Public fiscal liability and climate change
In the MYEFO last week Treasury provided an updated view on the revenue and expenditure impact changes associated with the CPRS.
The main conclusion was that the CPRS would now generate a AUD$1.2bn net fiscal cost – AUD$2.5 billion out to 2019/20.
This is due to improved terms of trade and the strengthening of the $AUD which would suppress the carbon price (and therefore revenue from permit sales). A further significant influence is increased emissions in uncovered sectors, which Treasury suggest would lead to lower permit issuance availability to covered sectors.
The report also points out that expenditure for some components (e.g. Climate Change Action Fund) of the assistance programme are in no way indexed to the carbon price – and that therefore ‘discrete policy action’ needs to be taken for the scheme to be calibrated to the price. The inference is that unindexed assistance represents a fiscal risk.
The report states (Part 3, P10) the difficulty in generating forward estimates with:
components of the package significantly affected by the state of international climate change negotiations and scheme linkages, as well as changes in world carbon prices and the outcomes of scheme review processes
These last few points highlight a point that I’ve made in a previous post regarding budgetary liabilities and the design of the emissions trading scheme.
This point is that the Government, through scheme design of the CPRS, and in nearly every statement made, indicates an implicit guarantee to assume carbon price risk.
In a short space of time, Treasury has adjusted their view as to an Australian carbon price by about 10% – from AUD$29 to AUD$26.
Treasury notes, in the quote above, that effectively the carbon price might do anything in the future. For example, if Parties to the negotiations at Copenhagen move closer to a reasonable cut, and leave out substantial inclusion of some major supply-side prospects of the market, then one might reasonably expect a 2012-2020 global carbon price to increase relative to current assumptions.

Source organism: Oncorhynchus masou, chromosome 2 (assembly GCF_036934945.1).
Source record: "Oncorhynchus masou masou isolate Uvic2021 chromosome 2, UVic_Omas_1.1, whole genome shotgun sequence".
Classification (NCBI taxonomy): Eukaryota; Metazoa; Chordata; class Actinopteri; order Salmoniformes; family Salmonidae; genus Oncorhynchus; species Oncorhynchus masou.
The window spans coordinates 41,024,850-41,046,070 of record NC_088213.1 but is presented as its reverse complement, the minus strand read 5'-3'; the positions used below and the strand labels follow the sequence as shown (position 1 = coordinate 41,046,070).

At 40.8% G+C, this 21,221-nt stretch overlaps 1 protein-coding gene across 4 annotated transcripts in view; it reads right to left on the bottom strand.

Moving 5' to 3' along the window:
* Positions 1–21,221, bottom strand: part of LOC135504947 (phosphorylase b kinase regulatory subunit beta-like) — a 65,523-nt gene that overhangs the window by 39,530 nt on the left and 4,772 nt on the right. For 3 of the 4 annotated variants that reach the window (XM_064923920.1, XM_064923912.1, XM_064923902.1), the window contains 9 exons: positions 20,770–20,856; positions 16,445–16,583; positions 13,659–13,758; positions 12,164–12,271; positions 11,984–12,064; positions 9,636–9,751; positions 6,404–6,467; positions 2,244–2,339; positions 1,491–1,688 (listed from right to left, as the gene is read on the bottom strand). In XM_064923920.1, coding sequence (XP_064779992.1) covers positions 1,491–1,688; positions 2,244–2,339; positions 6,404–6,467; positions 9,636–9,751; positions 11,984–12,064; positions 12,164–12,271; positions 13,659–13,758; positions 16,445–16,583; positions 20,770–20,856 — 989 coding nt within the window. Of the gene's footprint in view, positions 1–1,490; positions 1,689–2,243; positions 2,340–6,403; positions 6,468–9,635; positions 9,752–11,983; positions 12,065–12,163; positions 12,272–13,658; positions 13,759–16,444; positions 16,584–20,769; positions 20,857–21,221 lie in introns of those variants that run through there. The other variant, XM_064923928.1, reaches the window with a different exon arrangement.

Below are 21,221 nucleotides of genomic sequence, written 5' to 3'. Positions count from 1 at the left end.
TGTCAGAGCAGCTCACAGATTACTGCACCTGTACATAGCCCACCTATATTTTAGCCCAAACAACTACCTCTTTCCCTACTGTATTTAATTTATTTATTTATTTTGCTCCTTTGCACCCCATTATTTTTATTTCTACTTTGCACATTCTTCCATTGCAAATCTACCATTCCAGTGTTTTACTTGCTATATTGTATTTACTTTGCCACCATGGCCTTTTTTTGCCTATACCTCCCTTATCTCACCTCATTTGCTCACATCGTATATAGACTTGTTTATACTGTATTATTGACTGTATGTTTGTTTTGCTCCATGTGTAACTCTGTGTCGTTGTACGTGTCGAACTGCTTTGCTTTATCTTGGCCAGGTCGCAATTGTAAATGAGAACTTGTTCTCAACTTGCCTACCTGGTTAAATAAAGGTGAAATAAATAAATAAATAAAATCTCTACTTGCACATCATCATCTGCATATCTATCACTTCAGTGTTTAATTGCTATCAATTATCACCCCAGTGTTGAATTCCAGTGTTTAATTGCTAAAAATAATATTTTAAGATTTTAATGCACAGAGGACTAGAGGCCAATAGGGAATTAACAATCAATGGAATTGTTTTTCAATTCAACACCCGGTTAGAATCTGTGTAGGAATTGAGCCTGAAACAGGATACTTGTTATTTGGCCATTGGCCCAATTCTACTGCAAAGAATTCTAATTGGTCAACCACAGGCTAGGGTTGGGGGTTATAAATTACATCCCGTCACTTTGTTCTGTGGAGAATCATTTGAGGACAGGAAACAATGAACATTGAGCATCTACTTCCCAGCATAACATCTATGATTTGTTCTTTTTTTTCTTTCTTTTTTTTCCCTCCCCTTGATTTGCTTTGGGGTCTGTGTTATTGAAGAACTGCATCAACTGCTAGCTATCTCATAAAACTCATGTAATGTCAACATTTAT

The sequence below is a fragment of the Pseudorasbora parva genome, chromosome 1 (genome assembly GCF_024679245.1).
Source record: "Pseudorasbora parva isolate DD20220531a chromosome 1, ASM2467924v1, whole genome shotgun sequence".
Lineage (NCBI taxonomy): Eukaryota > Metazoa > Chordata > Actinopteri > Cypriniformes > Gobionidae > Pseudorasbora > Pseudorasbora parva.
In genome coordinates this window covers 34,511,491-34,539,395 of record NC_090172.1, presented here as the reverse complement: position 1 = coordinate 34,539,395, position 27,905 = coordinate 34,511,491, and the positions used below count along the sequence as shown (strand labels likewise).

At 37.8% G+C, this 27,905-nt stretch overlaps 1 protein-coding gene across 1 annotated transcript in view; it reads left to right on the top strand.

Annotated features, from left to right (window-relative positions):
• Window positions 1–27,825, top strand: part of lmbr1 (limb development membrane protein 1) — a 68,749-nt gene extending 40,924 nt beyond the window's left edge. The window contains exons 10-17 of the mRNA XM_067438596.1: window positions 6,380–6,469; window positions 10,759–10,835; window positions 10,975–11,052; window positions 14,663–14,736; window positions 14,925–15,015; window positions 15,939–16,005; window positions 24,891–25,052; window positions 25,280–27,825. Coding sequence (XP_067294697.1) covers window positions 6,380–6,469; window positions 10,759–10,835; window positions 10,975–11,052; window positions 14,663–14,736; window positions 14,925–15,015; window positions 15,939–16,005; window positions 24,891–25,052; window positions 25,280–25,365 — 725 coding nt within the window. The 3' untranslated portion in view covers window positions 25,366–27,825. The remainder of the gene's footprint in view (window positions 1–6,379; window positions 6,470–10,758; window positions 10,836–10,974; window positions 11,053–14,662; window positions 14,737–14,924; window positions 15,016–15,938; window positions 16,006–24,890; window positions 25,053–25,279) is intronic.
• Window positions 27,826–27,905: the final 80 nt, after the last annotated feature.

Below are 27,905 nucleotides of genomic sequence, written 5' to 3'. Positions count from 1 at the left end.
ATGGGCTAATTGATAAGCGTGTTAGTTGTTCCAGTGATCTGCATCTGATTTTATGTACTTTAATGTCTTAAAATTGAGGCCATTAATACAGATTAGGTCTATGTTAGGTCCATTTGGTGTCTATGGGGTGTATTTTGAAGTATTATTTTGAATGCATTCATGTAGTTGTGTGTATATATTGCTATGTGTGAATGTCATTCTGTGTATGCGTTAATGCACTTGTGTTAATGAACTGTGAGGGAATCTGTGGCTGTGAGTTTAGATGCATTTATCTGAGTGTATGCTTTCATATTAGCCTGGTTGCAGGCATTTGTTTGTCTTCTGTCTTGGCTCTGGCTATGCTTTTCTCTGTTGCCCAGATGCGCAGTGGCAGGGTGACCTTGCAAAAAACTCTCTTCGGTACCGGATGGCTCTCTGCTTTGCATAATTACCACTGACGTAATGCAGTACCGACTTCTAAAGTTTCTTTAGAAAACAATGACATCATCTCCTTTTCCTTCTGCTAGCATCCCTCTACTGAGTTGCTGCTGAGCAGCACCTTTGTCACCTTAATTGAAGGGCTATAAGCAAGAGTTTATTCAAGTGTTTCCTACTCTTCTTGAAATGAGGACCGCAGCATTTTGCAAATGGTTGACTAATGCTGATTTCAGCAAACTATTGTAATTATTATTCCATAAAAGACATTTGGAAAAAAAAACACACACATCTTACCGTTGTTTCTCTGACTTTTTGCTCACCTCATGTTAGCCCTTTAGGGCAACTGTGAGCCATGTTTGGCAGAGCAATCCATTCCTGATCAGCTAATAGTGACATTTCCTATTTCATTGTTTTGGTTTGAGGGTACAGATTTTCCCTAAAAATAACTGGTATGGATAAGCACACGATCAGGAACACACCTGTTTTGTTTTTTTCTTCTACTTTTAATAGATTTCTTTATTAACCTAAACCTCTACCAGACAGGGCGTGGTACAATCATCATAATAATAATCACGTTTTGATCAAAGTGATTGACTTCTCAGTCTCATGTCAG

This scenario might increase public revenue through permit sales but, through a preliminary fixed carbon price and carbon price cap thereafter within the CPRS, it may increase public fiscal liability.
Government would need to intervene more substantially in covering a national inventory shortfall through purchasing international carbon credits.
This situation might actually be exacerbated by the increase in emissions from uncovered sectors. The Treasury analysis suggests that the impact of the increase in these emissions would be fewer permits made available to covered sectors, thus reducing revenue.
The effect may not be so much on the revenue side of the balance sheet, however, but on expenditure.
Given that the Government is clearly pliable to the demands of exposed sectors in the CPRS, a more plausible scenario might be for permits to be auctioned to the same extent as before to the covered sectors. Granted, this trajectory of hand-outs under the CPRS is now under pressure.
Should the Government cover shortfall either through buying AAU permits from other Governments or CERs from CDM projects, neither covered nor uncovered sectors would have to assume the burden of a carbon budget deficit.
The Government (a.k.a.: taxpayer) would effectively assume the national carbon budget risk – rather than pass that liability (through a domestic permit shortage) to the private sector.
In addition, the recent communiqué from the G20 meeting in St Andrews emphasises
the need to increase significantly and urgently the scale and predictability of finance
This would come from significant private investment, leveraged by public finance, with an implied role for emissions trading.
Australia is signed up to this. Australia will need to pony up for a substantial increase in investment in international permits – the choice is on the spread of the origin of this additional investment – whether from the private sector or public purse, or both.
Given that at least some Government intervention in international carbon markets is a plausible option, then a sensible question to ask is what liability (expenditure) provisions might be made within budget forecasts for additional Government intervention in international carbon markets.
A broader implied question is whether a the CPRS – with substantial assistance programmes and a low target – is a viable design.
Are the Australian public budget and CPRS participants, prepared for the signficant increase in North-South financial flows to which Australia seems bound to contribute, which is at the core of a global deal on climate change at the UNFCCC?
PS: In an interesting piece, Alan Kohler at the Business Spectator has also noted the conundrum for the G20 (and Australia) as to how emissions abatement is paid for.